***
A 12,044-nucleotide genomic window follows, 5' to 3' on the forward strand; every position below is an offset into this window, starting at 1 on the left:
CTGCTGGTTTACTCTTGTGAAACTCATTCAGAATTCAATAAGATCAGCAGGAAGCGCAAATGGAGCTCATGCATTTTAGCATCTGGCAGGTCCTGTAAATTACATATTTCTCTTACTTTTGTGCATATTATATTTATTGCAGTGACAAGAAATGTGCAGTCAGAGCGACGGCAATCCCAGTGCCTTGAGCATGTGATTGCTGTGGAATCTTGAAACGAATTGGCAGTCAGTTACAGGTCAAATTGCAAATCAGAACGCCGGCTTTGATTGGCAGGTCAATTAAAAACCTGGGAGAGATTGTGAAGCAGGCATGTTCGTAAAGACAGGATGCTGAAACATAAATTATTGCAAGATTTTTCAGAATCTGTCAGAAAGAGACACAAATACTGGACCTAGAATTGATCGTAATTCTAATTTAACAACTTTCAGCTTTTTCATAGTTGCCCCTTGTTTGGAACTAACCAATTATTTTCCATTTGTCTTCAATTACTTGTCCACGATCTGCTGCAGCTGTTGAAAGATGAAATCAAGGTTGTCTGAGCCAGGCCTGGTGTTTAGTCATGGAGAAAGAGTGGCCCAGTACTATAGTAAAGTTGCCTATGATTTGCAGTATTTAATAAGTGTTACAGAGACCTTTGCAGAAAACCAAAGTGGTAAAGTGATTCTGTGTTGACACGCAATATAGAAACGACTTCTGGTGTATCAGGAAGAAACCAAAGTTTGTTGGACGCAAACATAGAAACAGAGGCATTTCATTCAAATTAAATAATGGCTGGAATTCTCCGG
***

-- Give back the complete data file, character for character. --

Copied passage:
A 12,044-nucleotide genomic window follows, 5' to 3' on the forward strand; every position below is an offset into this window, starting at 1 on the left:
CTGCTGGTTTACTCTTGTGAAACTCATTCAGAATTCAATAAGATCAGCAGGAAGCGCAAATGGAGCTCATGCATTTTAGCATCTGGCAGGTCCTGTAAATTACATATTTCTCTTACTTTTGTGCATATTATATTTATTGCAGTGACAAGAAATGTGCAGTCAGAGCGACGGCAATCCCAGTGCCTTGAGCATGTGATTGCTGTGGAATCTTGAAACGAATTGGCAGTCAGTTACAGGTCAAATTGCAAATCAGAACGCCGGCTTTGATTGGCAGGTCAATTAAAAACCTGGGAGAGATTGTGAAGCAGGCATGTTCGTAAAGACAGGATGCTGAAACATAAATTATTGCAAGATTTTTCAGAATCTGTCAGAAAGAGACACAAATACTGGACCTAGAATTGATCGTAATTCTAATTTAACAACTTTCAGCTTTTTCATAGTTGCCCCTTGTTTGGAACTAACCAATTATTTTCCATTTGTCTTCAATTACTTGTCCACGATCTGCTGCAGCTGTTGAAAGATGAAATCAAGGTTGTCTGAGCCAGGCCTGGTGTTTAGTCATGGAGAAAGAGTGGCCCAGTACTATAGTAAAGTTGCCTATGATTTGCAGTATTTAATAAGTGTTACAGAGACCTTTGCAGAAAACCAAAGTGGTAAAGTGATTCTGTGTTGACACGCAATATAGAAACGACTTCTGGTGTATCAGGAAGAAACCAAAGTTTGTTGGACGCAAACATAGAAACAGAGGCATTTCATTCAAATTAAATAATGGCTGGAATTCTCCGG